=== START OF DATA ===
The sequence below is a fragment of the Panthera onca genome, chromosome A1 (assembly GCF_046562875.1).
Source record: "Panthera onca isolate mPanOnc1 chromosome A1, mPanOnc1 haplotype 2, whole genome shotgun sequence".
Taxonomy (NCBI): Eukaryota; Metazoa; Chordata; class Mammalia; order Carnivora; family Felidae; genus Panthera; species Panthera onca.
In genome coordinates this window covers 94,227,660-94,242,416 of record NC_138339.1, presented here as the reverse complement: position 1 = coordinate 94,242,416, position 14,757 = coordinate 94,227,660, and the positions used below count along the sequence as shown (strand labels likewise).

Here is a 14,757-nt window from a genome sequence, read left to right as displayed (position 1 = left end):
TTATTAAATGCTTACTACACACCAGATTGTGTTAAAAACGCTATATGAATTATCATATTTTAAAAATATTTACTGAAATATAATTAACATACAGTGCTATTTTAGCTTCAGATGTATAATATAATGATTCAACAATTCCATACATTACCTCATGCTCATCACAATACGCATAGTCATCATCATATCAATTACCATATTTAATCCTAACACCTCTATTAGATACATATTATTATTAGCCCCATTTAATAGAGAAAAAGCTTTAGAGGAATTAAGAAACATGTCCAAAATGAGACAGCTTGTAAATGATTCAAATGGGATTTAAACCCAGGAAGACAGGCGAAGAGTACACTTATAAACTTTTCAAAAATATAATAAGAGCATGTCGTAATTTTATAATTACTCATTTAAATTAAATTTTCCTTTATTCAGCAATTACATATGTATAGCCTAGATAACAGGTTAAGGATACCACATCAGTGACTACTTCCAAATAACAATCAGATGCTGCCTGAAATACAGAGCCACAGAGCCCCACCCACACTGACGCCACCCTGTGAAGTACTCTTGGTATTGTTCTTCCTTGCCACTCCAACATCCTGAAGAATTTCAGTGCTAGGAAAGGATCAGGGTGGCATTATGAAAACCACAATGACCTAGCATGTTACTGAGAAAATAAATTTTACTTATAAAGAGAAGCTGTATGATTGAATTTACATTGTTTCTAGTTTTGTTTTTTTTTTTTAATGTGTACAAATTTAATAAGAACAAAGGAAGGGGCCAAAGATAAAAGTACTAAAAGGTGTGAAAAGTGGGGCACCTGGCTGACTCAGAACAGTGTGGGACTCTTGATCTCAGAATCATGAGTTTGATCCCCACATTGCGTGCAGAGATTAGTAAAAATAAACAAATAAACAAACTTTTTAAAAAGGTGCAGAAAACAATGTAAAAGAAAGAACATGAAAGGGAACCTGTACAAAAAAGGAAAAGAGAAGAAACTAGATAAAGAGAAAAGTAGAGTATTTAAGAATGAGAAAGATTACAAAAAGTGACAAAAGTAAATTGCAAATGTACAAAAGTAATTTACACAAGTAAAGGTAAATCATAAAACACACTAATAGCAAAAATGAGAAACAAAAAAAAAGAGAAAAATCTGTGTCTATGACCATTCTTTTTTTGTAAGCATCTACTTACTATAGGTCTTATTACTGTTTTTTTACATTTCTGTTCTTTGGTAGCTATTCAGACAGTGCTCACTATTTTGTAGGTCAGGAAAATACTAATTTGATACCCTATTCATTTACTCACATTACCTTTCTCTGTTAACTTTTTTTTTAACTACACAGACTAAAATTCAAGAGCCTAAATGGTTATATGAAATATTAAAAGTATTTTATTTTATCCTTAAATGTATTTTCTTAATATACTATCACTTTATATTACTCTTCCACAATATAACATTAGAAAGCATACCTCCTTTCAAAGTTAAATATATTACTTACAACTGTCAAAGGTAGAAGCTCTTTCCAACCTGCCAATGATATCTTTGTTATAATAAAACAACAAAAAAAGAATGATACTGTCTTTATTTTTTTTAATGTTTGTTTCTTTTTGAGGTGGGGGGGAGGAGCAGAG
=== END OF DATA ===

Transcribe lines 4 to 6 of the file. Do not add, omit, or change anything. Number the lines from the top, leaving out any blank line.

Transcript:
In genome coordinates this window covers 94,227,660-94,242,416 of record NC_138339.1, presented here as the reverse complement: position 1 = coordinate 94,242,416, position 14,757 = coordinate 94,227,660, and the positions used below count along the sequence as shown (strand labels likewise).

Here is a 14,757-nt window from a genome sequence, read left to right as displayed (position 1 = left end):
TTATTAAATGCTTACTACACACCAGATTGTGTTAAAAACGCTATATGAATTATCATATTTTAAAAATATTTACTGAAATATAATTAACATACAGTGCTATTTTAGCTTCAGATGTATAATATAATGATTCAACAATTCCATACATTACCTCATGCTCATCACAATACGCATAGTCATCATCATATCAATTACCATATTTAATCCTAACACCTCTATTAGATACATATTATTATTAGCCCCATTTAATAGAGAAAAAGCTTTAGAGGAATTAAGAAACATGTCCAAAATGAGACAGCTTGTAAATGATTCAAATGGGATTTAAACCCAGGAAGACAGGCGAAGAGTACACTTATAAACTTTTCAAAAATATAATAAGAGCATGTCGTAATTTTATAATTACTCATTTAAATTAAATTTTCCTTTATTCAGCAATTACATATGTATAGCCTAGATAACAGGTTAAGGATACCACATCAGTGACTACTTCCAAATAACAATCAGATGCTGCCTGAAATACAGAGCCACAGAGCCCCACCCACACTGACGCCACCCTGTGAAGTACTCTTGGTATTGTTCTTCCTTGCCACTCCAACATCCTGAAGAATTTCAGTGCTAGGAAAGGATCAGGGTGGCATTATGAAAACCACAATGACCTAGCATGTTACTGAGAAAATAAATTTTACTTATAAAGAGAAGCTGTATGATTGAATTTACATTGTTTCTAGTTTTGTTTTTTTTTTTTAATGTGTACAAATTTAATAAGAACAAAGGAAGGGGCCAAAGATAAAAGTACTAAAAGGTGTGAAAAGTGGGGCACCTGGCTGACTCAGAACAGTGTGGGACTCTTGATCTCAGAATCATGAGTTTGATCCCCACATTGCGTGCAGAGATTAGTAAAAATAAACAAATAAACAAACTTTTTAAAAAGGTGCAGAAAACAATGTAAAAGAAAGAACATGAAAGGGAACCTGTACAAAAAAGGAAAAGAGAAGAAACTAGATAAAGAGAAAAGTAGAGTATTTAAGAATGAGAAAGATTACAAAAAGTGACAAAAGTAAATTGCAAATGTACAAAAGTAATTTACACAAGTAAAGGTAAATCATAAAACACACTAATAGCAAAAATGAGAAACAAAAAAAAAGAGAAAAATCTGTGTCTATGACCATTCTTTTTTTGTAAGCATCTACTTACTATAGGTCTTATTACTGTTTTTTTACATTTCTGTTCTTTGGTAGCTATTCAGACAGTGCTCACTATTTTGTAGGTCAGGAAAATACTAATTTGATACCCTATTCATTTACTCACATTACCTTTCTCTGTTAACTTTTTTTTTAACTACACAGACTAAAATTCAAGAGCCTAAATGGTTATATGAAATATTAAAAGTATTTTATTTTATCCTTAAATGTATTTTCTTAATATACTATCACTTTATATTACTCTTCCACAATATAACATTAGAAAGCATACCTCCTTTCAAAGTTAAATATATTACTTACAACTGTCAAAGGTAGAAGCTCTTTCCAACCTGCCAATGATATCTTTGTTATAATAAAACAACAAAAAAAGAATGATACTGTCTTTATTTTTTTTAATGTTTGTTTCTTTTTGAGGTGGGGGGGAGGAGCAGAG